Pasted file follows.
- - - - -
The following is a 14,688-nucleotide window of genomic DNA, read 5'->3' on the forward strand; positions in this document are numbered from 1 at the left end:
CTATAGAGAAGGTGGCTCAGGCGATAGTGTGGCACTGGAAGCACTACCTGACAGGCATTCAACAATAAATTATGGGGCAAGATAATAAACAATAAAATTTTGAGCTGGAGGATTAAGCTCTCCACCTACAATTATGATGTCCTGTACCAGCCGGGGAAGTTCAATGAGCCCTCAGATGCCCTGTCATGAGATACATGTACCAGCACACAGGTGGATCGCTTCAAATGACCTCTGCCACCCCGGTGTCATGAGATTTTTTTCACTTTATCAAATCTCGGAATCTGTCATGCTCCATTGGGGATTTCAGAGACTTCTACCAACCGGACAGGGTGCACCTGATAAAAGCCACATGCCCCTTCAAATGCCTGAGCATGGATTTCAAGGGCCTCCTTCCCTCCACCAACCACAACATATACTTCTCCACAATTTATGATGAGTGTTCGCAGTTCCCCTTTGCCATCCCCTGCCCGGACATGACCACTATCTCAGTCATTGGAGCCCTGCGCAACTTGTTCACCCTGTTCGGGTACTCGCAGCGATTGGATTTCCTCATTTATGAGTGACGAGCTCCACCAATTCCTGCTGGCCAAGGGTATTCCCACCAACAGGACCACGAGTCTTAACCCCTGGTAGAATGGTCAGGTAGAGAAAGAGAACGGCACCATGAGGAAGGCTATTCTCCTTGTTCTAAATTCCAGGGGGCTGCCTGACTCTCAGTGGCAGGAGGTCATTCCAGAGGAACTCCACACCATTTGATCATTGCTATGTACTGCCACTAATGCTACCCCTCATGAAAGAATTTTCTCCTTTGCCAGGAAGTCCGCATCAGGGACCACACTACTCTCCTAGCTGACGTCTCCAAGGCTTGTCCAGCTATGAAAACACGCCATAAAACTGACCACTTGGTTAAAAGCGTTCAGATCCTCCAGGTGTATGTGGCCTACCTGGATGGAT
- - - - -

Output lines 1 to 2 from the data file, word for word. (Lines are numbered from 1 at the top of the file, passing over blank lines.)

The following is a 14,688-nucleotide window of genomic DNA, read 5'->3' on the forward strand; positions in this document are numbered from 1 at the left end:
CTATAGAGAAGGTGGCTCAGGCGATAGTGTGGCACTGGAAGCACTACCTGACAGGCATTCAACAATAAATTATGGGGCAAGATAATAAACAATAAAATTTTGAGCTGGAGGATTAAGCTCTCCACCTACAATTATGATGTCCTGTACCAGCCGGGGAAGTTCAATGAGCCCTCAGATGCCCTGTCATGAGATACATGTACCAGCACACAGGTGGATCGCTTCAAATGACCTCTGCCACCCCGGTGTCATGAGATTTTTTTCACTTTATCAAATCTCGGAATCTGTCATGCTCCATTGGGGATTTCAGAGACTTCTACCAACCGGACAGGGTGCACCTGATAAAAGCCACATGCCCCTTCAAATGCCTGAGCATGGATTTCAAGGGCCTCCTTCCCTCCACCAACCACAACATATACTTCTCCACAATTTATGATGAGTGTTCGCAGTTCCCCTTTGCCATCCCCTGCCCGGACATGACCACTATCTCAGTCATTGGAGCCCTGCGCAACTTGTTCACCCTGTTCGGGTACTCGCAGCGATTGGATTTCCTCATTTATGAGTGACGAGCTCCACCAATTCCTGCTGGCCAAGGGTATTCCCACCAACAGGACCACGAGTCTTAACCCCTGGTAGAATGGTCAGGTAGAGAAAGAGAACGGCACCATGAGGAAGGCTATTCTCCTTGTTCTAAATTCCAGGGGGCTGCCTGACTCTCAGTGGCAGGAGGTCATTCCAGAGGAACTCCACACCATTTGATCATTGCTATGTACTGCCACTAATGCTACCCCTCATGAAAGAATTTTCTCCTTTGCCAGGAAGTCCGCATCAGGGACCACACTACTCTCCTAGCTGACGTCTCCAAGGCTTGTCCAGCTATGAAAACACGCCATAAAACTGACCACTTGGTTAAAAGCGTTCAGATCCTCCAGGTGTATGTGGCCTACCTGGATGGAT